Sunil Chhaya ’12: Most students do not have strong mentorship when they are in college and the process of thinking through life post-graduation can be quite intimidating. The Connect program not only gives many students access to their first mentor, but also helps them widen their scope of opportunities, which they otherwise wouldn’t have thought of. Students clearly look up to our alumni community; I certainly did and still do! I wouldn’t be where I am today if the dozens of alumni weren’t willing to take 30 minutes to chat with me and provide some advice. This program allowed me to give that same support mechanism that I once got when I was a student.

Preet Patel ’21: This experience has taught me the importance of having a mentor in pursuing a career. Sunil has aided me through every single step in the process, whether it was interview preparation, networking, or jumping on a call late at night. I have genuinely made a friend for a lifetime!

Brian Howard ’03 and Jeffrey Sagun ’21:

Jeffrey Sagun ’21, 2021 Connect
Jeffrey Sagun ’21

Neurosurgeon Brian Howard ’03, M.D., assistant professor of neurosurgery at Emory University School of Medicine in Atlanta, mentored Posse Foundation Scholar Jeffrey Sagun ’21, a neuroscience major, in the spring 2021 Connect program. Howard was able to connect Sagun with colleagues at the National Institutes of Health in Sagun’s areas of interest and in the research program to which he is applying.

Brian Howard ’03: I wanted to convey to Jeff that hard work is a given for those who want to pursue medicine, but the lessons and experiences that one accumulates along the way will make a better applicant for medical school, and more importantly, a more empathic physician. I think, too often, the stress of trying to “make it to the next step” can be overwhelming, but Jeff exhibits genuine excitement talking about his goals and aspirations.

Jeffrey Sagun ’21: I learned that the path to medical school is not always a straight line. My original plan was to go straight through into medical school, but life doesn’t always go according to plan. Brian’s path to medical school wasn’t linear either. He told me stories of conducting scientific research during his gap years, and emphasized how that allowed him to grow and made him a more competitive applicant. After that, I now see gap years as an opportunity for growth and maturity.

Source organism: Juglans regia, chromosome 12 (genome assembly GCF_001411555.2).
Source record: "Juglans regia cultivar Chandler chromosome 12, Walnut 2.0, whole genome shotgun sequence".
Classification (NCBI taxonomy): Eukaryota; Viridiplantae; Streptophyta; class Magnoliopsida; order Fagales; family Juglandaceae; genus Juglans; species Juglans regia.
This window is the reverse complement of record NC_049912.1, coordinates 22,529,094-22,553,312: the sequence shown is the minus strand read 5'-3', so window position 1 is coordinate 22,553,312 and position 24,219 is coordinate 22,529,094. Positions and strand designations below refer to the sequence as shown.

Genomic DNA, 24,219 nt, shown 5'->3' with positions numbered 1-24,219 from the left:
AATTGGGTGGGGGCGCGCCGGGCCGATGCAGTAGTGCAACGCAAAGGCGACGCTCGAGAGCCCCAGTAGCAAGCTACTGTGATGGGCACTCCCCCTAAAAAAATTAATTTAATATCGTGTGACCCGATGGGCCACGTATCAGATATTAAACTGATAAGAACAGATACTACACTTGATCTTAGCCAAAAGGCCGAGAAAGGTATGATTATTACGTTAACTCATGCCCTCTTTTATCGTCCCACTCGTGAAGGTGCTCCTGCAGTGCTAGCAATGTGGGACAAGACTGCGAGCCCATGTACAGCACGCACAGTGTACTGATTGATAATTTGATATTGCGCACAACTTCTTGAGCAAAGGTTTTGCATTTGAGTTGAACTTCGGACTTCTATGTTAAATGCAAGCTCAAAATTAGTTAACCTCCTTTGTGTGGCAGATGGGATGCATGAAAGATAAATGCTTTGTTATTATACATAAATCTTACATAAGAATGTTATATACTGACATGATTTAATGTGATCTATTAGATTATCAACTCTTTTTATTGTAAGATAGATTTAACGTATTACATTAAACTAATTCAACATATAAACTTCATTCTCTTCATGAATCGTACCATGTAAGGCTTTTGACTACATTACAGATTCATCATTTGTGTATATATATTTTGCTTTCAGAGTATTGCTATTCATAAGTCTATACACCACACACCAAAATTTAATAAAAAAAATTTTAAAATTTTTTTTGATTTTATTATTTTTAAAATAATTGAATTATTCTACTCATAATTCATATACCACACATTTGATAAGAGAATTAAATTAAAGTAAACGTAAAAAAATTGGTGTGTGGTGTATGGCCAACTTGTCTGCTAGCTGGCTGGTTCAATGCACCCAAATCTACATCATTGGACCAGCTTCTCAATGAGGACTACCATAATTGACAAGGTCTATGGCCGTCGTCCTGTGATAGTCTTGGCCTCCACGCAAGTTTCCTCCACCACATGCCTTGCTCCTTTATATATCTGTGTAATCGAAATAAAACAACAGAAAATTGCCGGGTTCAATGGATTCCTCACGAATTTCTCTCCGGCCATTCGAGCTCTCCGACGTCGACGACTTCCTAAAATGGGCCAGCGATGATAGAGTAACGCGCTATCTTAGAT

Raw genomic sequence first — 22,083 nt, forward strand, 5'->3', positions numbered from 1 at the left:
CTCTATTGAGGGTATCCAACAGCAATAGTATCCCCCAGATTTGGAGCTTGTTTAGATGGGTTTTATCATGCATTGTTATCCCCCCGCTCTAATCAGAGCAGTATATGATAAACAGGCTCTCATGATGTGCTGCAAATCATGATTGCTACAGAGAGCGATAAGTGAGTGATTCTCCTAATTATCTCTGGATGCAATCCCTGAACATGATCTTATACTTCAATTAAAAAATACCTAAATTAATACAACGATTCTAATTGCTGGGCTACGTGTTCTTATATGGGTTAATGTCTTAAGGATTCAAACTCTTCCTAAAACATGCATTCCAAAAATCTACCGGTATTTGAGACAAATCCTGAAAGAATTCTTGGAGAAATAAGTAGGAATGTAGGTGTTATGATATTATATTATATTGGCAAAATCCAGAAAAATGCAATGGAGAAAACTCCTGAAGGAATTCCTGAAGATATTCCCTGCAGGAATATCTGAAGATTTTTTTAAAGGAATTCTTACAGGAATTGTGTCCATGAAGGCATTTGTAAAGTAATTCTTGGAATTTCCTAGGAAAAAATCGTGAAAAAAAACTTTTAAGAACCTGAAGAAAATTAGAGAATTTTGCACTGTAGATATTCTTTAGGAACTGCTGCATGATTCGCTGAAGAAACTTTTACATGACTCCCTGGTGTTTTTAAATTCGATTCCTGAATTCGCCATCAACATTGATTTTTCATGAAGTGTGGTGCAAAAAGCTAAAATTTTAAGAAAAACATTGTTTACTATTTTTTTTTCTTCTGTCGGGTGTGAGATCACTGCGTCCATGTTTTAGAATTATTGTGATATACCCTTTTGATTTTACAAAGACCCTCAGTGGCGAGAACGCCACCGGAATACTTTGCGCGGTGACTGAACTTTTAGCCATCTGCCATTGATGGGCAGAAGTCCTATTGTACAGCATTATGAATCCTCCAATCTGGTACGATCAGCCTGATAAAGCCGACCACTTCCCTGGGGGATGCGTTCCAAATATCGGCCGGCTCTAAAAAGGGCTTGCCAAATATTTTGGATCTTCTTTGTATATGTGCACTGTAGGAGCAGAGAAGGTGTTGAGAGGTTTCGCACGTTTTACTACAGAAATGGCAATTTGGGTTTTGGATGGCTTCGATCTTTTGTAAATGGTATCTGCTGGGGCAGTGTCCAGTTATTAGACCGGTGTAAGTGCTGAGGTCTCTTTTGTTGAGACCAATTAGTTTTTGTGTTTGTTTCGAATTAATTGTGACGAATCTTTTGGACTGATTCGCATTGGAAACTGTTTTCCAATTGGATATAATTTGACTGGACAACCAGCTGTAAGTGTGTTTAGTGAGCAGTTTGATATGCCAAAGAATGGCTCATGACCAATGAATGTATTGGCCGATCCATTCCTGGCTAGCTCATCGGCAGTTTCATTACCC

Brian Howard ’03: As a world-class college, Trinity has a track record of educating future leaders across fields. I think the Connect program adds value in that graduating students benefit from the experience and perspective of an alumnus or alumna who has reaped the rewards of a Trinity education, and has lived the daily travails of getting from Trinity to his or her ultimate career goal. The program holds the potential to expand the graduating student’s career network, and no one walks the long road to success alone. Alumni have a responsibility to help Trinity students reach their maximal potential and a stake in who they become.

Jeffrey Sagun ’21: My mentorship with Brian gave me perspective as to what “life beyond the Long Walk” would look like and how much value a Trinity degree holds. We spent the first part of the Connect program preparing my applications for research positions at the National Institutes of Health and doing mock interviews. My goal is to become a physician-scientist. I plan to take two years off to conduct cancer research prior to medical school. My goal is to bridge the gap between biomedical research and health disparities, to improve treatment access for underserved populations.

Lara Novak ’11 and Kayla Milofsky ’21:

Kayla Milofsky ’21, 2021 Connect
Kayla Milofsky ’21

Lara Novak ’11 mentored neuroscience major Kayla Milofsky ’21 in the fall 2020 Connect program. Novak is a senior physician assistant at Brigham and Women’s Hospital in Boston and Milofsky’s goal is to become a physician assistant. With Novak’s help, Milofsky was hired as a clinical assistant at the Dana Farber Cancer Institute Breast Oncology Unit. She was trained in January and will start the job after graduating from Trinity this spring. 

Lara Novak ’11: In this experience, I wanted to convey that becoming a PA was a great career choice for me, as it allows me to practice medicine and develop meaningful relationships with my patients. I wanted to let Kayla know that this is feasible for her as well, since we were both neuroscience majors and she will have an excellent foundation to succeed. I was impressed with Kayla’s knowledge of the PA profession and the requirements needed to apply to PA school. Kayla is extremely motivated and bright, so I was happy to help her gain patient care experience to help her achieve her goals. I was encouraged by her drive to succeed and know she will do great things in the future.

Kayla Milofsky ’21: The most important thing that I have learned from my mentor is confidence. Lara assured me that I was qualified for the position I was applying for. Her support allowed me to succeed in my interviewing process and training period at Dana Farber Cancer Institute.

Lara Novak ’11: I think the Connect program is a wonderful way to connect alumni with students who are looking for guidance on how to pursue their goals. I wish I had someone in the field to connect with as an undergrad to answer logistical questions and brainstorm feasible next steps. I think alumni giving back to the college and helping current students is instrumental in preparing the next generation for success. It is rewarding to be part of the process.

Kayla Milofsky ’21: The Connect program gave me knowledge from an alumna who went through the same process that I am currently going through: completing the prerequisites for PA school, finding an opportunity that includes direct patient care experience, and completing the applications for PA school. My mentor has been an incredible outlet throughout this process. She helped me get my job as a clinical assistant at DFCI, where she also works. After Trinity, I will be working at DFCI in Boston as a clinical assistant in the Breast Oncology Unit. After I complete 1,500-2,000 hours of direct patient care experience, I will apply to graduate school to become a physician assistant.